Sunday, July 5, 2015

What the Surgery Involves

Cranioplasty is as a surgery done to improve the symmetry and shape the head. It involves the neurosurgery repair of irregularity or imperfection in the skull. The major purpose of cranioplastic surgery is to provide protection for the brain. Since cranioplasty is a surgery of the brain which is the most sensitive part of human organs, it is a complicated procedure. It requires a surgeon who is highly  professional, skilled and experienced. The surgery involves the use of a bone graft to repair a gap or defect in the vault of the skull. The graft is done using bone from the pelvis, ribs, or part of an adjacent skull, even suitable synthetic materials such as silastic or tantalum can be used.

What are the causes of abnormalities of the skull?

There are several conditions which can lead to abnormalities in skull structure, such as
  •  premature close of the cranial sutures
  •  Incapability of the skull to expand as the brain grows.
  •  Some hereditary conditions that can cause children to be born with skull irregularities.
  •  Persistent damage to the skull as a result of trauma.
  •  A hole in the head.
  •  The defect in some places that leaves the brain exposed that could cause severe damage

  • How is Cranioplasty performed?

     Cranioplasty is a procedure that takes approximately to replace a portion of the skull with either original bone tissue or plastic implants.
  •  The patient is given general anesthetic and is positioned with the bone defect uppermost.
  •  The area of incision is shaved and prepared with antiseptic.
  •  The patient is covered in drape in such a way only the incision can be viewed.
  •  Local anesthetic is injected and then the area is cut.
  •  The scalp is cut apart from the ‘dura’, the underlying covering of the brain, and the edges of the surrounding bone are cleaned to let the graft to stick.
  •  The surgeon will decide on the source of the graft. The iliac bone bounding the pelvis, ribs and even a part of adjacent skull bone can be used.
  •  It is also possible to fix a gap in the skull by using synthetic material. Materials such as tantalum, silastic, titanium plate, rib graft, prefabricated acrylic, synthetic bone substitute, and other similar material manufactured for the fast use of implantation into the body can also be used.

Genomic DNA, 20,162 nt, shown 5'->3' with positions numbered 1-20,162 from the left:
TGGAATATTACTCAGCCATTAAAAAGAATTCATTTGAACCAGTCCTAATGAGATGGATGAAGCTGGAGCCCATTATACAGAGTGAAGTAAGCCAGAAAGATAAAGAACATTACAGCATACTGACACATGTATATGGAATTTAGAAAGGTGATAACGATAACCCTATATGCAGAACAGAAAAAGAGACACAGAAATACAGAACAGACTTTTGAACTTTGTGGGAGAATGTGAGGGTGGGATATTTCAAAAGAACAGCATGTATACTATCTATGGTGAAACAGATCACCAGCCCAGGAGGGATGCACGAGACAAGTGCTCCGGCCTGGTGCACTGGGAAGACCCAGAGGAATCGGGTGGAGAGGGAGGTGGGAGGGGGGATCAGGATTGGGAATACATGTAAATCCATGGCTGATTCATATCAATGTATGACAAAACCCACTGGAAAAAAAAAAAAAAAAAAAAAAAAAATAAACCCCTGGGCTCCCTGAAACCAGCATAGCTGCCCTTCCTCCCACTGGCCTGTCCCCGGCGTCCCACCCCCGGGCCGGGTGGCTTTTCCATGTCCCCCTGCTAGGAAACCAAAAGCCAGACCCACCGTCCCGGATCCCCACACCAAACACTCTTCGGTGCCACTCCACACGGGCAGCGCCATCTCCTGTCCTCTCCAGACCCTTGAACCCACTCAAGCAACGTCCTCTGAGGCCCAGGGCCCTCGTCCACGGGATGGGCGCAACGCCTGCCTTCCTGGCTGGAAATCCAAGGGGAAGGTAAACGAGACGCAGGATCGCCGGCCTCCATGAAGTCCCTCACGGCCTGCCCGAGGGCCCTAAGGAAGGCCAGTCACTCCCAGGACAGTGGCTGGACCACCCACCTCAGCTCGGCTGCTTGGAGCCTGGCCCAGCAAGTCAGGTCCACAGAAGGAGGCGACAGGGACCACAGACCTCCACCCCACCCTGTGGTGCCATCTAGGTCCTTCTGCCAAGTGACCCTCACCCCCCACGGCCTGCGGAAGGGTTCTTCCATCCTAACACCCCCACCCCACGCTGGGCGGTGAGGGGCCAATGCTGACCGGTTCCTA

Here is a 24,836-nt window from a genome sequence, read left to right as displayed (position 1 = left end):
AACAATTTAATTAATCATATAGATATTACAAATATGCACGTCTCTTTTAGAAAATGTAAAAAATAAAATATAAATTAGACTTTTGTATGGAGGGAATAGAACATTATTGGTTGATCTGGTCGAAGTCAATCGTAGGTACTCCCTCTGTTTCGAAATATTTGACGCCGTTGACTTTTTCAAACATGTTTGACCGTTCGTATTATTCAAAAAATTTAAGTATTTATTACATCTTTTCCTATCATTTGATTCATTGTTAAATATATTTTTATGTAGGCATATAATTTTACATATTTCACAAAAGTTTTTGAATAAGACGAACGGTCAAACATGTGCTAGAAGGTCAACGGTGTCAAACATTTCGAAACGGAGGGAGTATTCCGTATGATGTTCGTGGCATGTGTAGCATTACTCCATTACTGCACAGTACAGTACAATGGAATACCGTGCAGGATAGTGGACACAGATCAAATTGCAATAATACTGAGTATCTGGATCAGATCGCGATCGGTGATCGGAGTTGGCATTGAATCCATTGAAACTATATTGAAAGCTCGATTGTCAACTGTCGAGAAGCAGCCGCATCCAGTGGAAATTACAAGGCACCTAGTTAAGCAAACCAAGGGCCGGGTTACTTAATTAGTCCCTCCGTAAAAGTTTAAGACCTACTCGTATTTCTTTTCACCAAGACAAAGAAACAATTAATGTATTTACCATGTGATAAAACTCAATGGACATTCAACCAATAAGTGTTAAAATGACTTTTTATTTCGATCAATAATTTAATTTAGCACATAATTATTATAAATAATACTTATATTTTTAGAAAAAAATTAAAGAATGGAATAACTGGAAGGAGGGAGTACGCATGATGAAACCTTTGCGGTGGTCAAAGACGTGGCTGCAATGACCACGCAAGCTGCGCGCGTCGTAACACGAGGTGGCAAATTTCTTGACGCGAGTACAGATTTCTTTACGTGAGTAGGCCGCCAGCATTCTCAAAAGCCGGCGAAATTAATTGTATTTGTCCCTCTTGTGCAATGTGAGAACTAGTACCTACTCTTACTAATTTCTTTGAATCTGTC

•  The original bone or a replacement that is kept ready is placed in the defect area and secured with screws, plates or with special discs.
  •  If the graft is not available, the patient is treated from the chosen material.
  •  This is shaped to fit.
  •  This is also fixed to the surrounding area.
  •  Once plated everything is repositioned.
  •  The skin is then closed either with nylon suture or with special staples.

What is the recovery time?

  •  It is essential for the patient to be in hospital.
  •  The ease of the operation relies on the cause of the bone defect.
  •  If the underlying covering of the brain, the dura mater, is unbroken and healthy, the operation is straightforward and uncomplicated.
  •  The patient is discharged about 5-7 days.
  •  The sutures are removed 5-10 days after.

Vacation at Old Orchard Beach

We spent last week at Old Orchard Beach, Maine. This is one of Sarah's favorite places and what she describes as her happy place. We spent some nice family time together which was a happy distraction from her surgery. Sarah enjoyed riding the waves on her boogie board, making castles in the sand, and riding the amusement rides downtown. She had the chance to just be a kid with no restrictions cartwheeling in the sand. Bill and I enjoyed watching her! She and Jason had loads of laughs throughout the week including burying each other in the sand.

Monday, June 8, 2015

Why Another Surgery?

Sarah's upcoming surgery is to repair two "holes" located on each side of her skull. This is a picture of her CAT Scan which helps to identify what needs to be repaired. This surgery is necessary because without it there is no skull covering that portion of her brain. Her surgeons will harvest bone from the back of her skull to place over these "holes". Heading this surgery will again be what we call our "Dream Team" comprised of Plastic/Cranial Facial Surgeon, Dr. John Meara and Pediatric Neurosurgeon Dr. Mark Proctor. I cannot say more about these fine doctors and their staff.

Monday, July 15, 2013

New Hat

Sarah helped pick out a few new hats to keep her head safe from the sun and show a little style. This one arrived in the mail today. This smiling girl is getting back to herself.